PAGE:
"We are helping farmers to rekindle the collection of the acorn caps for exportation for the leather tanning industry as well as establishing acorn flour based products in the local cuisine".
Kea (Tzia) is an island located one hour off the mainland of Greece. This island’s mountainous landscape is dominated by old oak forests. The island itself is 57.4 square miles with abundant populations of oak trees and wild maple. The oaks are a central part of the islands history but the knowledge of there economic value was almost lost half a century ago. These oak hillsides supported farmers who were selling the acorn caps to leather tanneries and feeding the leafy fodder to the islands livestock but with industrial techniques for tanning leather their value diminished and the industry come to a halt.
Every October the annual acorn harvest begins! Intense harvesting lasts for two months. Marcie’s team is composed of herself, her powerhouse employee Freddi, and a smattering of volunteers from around the world. Ladders, nets and bamboo poles are all this squad needs to fill the truck with 600 kilos of acorns and caps in a day’s work. The nets are key for collecting the fallen nuts and greatly speed up the process of gathering and bagging them up. Collection occurs on private land and over public roads thanks to a negotiation with the Mayor of Kea. Wacking the tree is good for the tree’s health and acts as a natural pruning. Since Marcie has been interacting with the three in this way she has seen a notable improvement in the size of the nuts and the overall health of the trees.
The Quercus Ithaburensis subsp. Macrolepis is endemic to a few eastern European countries including Kea, a few other Cycladian islands, Southern Turkey, Albania and Bulgaria. The deciduous Oak forest is protected by the EU Natura 2000 protocol which is the largest network of protected areas in the world. It is valued for its high natural and cultural value for agroforestry. The Valonia Oak system across the Mediterranean is used only for grazing, especially by sheep. Finding added value of the forest will help resume its traditional uses for ecological purposes and the revival of the Valonia oak forest.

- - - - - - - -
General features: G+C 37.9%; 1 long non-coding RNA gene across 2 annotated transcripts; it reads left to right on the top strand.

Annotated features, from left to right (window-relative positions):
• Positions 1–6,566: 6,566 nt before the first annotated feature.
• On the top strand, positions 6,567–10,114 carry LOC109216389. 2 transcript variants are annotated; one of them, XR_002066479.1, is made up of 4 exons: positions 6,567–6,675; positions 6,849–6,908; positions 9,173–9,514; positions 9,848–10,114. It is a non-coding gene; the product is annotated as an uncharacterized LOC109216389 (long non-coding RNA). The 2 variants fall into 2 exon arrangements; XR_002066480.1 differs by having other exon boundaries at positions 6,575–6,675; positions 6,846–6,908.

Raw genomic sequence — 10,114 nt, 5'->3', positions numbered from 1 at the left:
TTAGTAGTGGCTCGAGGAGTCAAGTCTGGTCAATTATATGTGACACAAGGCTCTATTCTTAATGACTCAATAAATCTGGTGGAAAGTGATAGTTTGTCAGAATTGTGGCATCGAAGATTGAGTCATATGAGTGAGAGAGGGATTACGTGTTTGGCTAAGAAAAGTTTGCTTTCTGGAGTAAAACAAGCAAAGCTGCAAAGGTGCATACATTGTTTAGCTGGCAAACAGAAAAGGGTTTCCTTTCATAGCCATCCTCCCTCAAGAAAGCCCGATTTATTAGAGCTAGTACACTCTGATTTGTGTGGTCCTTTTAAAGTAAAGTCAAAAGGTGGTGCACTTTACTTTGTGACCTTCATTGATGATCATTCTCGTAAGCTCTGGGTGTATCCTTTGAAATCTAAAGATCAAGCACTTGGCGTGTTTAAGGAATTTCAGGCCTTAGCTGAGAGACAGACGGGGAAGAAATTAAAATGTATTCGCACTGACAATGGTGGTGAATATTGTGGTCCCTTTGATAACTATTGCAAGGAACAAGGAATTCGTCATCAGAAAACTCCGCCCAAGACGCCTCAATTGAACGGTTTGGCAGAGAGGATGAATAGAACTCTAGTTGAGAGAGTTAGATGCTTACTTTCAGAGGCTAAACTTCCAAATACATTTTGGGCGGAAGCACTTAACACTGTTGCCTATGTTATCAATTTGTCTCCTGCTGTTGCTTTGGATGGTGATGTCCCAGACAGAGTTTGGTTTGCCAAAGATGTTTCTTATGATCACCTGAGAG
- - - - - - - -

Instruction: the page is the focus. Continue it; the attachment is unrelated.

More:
To bring back the acorn ecnoomy to Kea Marcie has started an initiative on Kea working with local farmers, providing them with a growing market and economic incentive to collect and sell acorn caps again. This year Marcie has an order for 500 tons of caps to fill. This is a major increase from 2014 where only 35 tons of acorn caps were collected and sold (Agforward, 2014). A crucial piece of her efforts are to expand the knowledge opportunity the value ensure that the oak trees will be protected rather than used for firewood!
These giant acorns each weigh about 25g and can reach up to 40g per nut! After a day of drying the sun the nuts are removed from their caps. The sensation of popping them out of their shell is incredibly satisfying. The nuts are collected for making flour. This year, Marcie will be producing 5 tons of flour for Oakmeal’s operations. This will require 20 tons of nuts. There is a one to four ratio of nuts to flour. The nuts loose mass during the solar drying process and nuts are sorted out because of pest infestation. Processing of these giant acorns into flour is intentionally designed to use minimal energy at every step. Marcie uses a solar drying tables to dry the nuts they become mold resistant. The dried nuts can be stored in bins for decades making them an incredibly stable staple food. Marcie hopes this incredible food will make it's way back in the hearts of mind of Greece and the world!
Hope you enjoy EP 18,
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